The current hike will make loans a little more expensive to pay back - and is a sign that the bank does not want to encourage borrowing to the same extent as during the deep financial crisis of last year, when rates were slashed in order to stimulate consumer lending and spending.
The so-called repo rate is now on one per cent. The central bank now says that by the end of 2011 it expects interest rates to be on two per cent - and to be on almost three per cent a year later.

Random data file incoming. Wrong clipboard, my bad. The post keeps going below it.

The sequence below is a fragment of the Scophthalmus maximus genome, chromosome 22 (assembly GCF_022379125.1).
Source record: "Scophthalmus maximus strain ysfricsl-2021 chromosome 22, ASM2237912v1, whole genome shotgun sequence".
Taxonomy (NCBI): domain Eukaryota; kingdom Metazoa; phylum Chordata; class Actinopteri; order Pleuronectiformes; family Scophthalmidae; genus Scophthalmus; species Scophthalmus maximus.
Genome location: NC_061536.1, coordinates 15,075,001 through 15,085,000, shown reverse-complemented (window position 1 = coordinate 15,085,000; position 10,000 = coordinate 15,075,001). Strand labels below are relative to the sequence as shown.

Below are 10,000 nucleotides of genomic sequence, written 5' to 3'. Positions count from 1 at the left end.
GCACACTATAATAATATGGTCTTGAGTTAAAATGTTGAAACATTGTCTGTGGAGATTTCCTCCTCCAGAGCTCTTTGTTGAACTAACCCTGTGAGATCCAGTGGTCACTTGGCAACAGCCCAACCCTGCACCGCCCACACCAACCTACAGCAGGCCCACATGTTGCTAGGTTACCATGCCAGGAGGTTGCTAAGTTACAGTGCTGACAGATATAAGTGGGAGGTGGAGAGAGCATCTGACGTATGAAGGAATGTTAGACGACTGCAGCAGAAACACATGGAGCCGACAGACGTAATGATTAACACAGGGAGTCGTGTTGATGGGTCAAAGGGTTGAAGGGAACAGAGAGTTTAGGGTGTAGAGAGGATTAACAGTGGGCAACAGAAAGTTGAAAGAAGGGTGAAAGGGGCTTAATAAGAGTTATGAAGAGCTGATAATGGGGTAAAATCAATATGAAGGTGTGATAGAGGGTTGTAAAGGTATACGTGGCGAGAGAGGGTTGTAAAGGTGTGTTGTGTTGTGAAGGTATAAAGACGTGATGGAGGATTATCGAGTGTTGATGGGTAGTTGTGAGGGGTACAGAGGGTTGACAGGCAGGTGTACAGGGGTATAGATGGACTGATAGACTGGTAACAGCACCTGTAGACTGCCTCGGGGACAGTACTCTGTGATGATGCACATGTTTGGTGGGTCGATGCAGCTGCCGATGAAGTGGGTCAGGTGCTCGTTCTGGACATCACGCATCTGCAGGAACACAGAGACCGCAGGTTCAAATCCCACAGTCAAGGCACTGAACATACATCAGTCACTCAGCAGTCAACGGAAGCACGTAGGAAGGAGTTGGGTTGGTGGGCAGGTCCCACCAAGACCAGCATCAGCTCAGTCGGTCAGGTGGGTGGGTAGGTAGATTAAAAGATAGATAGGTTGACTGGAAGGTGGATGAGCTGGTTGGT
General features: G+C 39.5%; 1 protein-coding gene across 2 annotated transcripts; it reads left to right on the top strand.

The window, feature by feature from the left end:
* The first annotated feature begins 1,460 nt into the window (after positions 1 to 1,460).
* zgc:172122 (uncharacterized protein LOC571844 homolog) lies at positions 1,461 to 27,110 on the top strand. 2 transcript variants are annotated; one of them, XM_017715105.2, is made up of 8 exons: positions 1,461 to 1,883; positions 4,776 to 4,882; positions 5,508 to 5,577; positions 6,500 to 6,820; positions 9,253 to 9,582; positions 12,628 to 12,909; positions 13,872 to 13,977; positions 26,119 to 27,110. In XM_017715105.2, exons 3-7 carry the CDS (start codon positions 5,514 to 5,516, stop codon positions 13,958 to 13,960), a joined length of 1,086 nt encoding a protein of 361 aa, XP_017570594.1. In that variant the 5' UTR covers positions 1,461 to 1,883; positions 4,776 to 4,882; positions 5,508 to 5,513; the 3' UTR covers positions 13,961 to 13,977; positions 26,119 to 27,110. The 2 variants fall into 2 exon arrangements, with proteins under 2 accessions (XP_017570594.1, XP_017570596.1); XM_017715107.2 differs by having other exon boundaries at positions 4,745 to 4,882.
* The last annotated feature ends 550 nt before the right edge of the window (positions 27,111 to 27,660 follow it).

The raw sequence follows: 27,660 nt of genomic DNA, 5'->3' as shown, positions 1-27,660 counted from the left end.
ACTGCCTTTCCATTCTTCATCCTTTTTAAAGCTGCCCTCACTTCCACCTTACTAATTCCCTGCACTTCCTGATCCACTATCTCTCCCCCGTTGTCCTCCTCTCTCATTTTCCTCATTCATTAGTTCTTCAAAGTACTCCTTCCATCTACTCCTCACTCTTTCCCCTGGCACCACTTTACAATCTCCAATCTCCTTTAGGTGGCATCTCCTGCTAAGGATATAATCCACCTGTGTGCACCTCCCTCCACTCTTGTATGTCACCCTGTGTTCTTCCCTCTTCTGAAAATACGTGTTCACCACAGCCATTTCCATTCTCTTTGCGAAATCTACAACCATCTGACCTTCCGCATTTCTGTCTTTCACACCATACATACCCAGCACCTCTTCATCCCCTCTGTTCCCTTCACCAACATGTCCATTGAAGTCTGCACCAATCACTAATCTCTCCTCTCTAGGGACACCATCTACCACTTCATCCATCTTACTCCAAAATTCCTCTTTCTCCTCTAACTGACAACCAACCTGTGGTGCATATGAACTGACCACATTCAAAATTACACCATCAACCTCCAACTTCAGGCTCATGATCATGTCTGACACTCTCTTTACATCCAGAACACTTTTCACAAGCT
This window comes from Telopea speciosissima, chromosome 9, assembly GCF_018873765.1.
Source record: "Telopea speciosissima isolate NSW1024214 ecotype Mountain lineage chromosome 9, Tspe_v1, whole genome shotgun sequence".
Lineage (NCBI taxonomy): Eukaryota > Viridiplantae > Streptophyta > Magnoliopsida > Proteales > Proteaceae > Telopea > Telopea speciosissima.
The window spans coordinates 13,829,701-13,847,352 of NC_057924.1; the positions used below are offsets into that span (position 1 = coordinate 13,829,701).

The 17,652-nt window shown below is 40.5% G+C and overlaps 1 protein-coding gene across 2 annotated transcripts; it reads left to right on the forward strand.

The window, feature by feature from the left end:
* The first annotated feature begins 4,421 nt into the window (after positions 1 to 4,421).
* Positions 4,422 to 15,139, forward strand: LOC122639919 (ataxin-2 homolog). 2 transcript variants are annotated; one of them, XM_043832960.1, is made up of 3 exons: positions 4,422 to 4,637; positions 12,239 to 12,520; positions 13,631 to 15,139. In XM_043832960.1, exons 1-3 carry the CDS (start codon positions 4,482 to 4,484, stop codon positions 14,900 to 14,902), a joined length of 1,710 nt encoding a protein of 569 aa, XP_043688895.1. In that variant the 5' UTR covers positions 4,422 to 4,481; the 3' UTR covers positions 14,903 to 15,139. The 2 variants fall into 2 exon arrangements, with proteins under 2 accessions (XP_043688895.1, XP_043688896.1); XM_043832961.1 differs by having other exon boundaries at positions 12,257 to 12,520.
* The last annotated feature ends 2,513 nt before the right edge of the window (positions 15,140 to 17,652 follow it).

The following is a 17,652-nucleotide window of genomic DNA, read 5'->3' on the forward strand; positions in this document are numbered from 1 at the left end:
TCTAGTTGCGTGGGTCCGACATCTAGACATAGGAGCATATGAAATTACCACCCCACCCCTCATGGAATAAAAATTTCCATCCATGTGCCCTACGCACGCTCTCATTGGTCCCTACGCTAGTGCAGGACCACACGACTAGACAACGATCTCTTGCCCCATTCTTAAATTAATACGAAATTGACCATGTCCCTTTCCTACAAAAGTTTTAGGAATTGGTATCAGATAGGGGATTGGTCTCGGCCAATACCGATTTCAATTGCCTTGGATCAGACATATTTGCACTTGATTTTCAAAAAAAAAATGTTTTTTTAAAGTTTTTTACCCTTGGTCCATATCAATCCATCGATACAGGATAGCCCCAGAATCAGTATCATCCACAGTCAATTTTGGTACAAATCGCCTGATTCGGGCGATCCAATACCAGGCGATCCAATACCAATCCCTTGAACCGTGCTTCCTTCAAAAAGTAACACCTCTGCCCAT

This goes hand in hand with the bank's predictions that the Swedish economy will grow steadily and unemployment will go down over the next few years - and that wages will only rise slowly.
Chief economist of one of Sweden's main banks, SEB, Robert Bergkvist told Radio Sweden, "Even though we still have lots of uncertainty in the global environment, the Swedish economy looks quite good. So, I think the Riksbank would like to normalize the policy rate."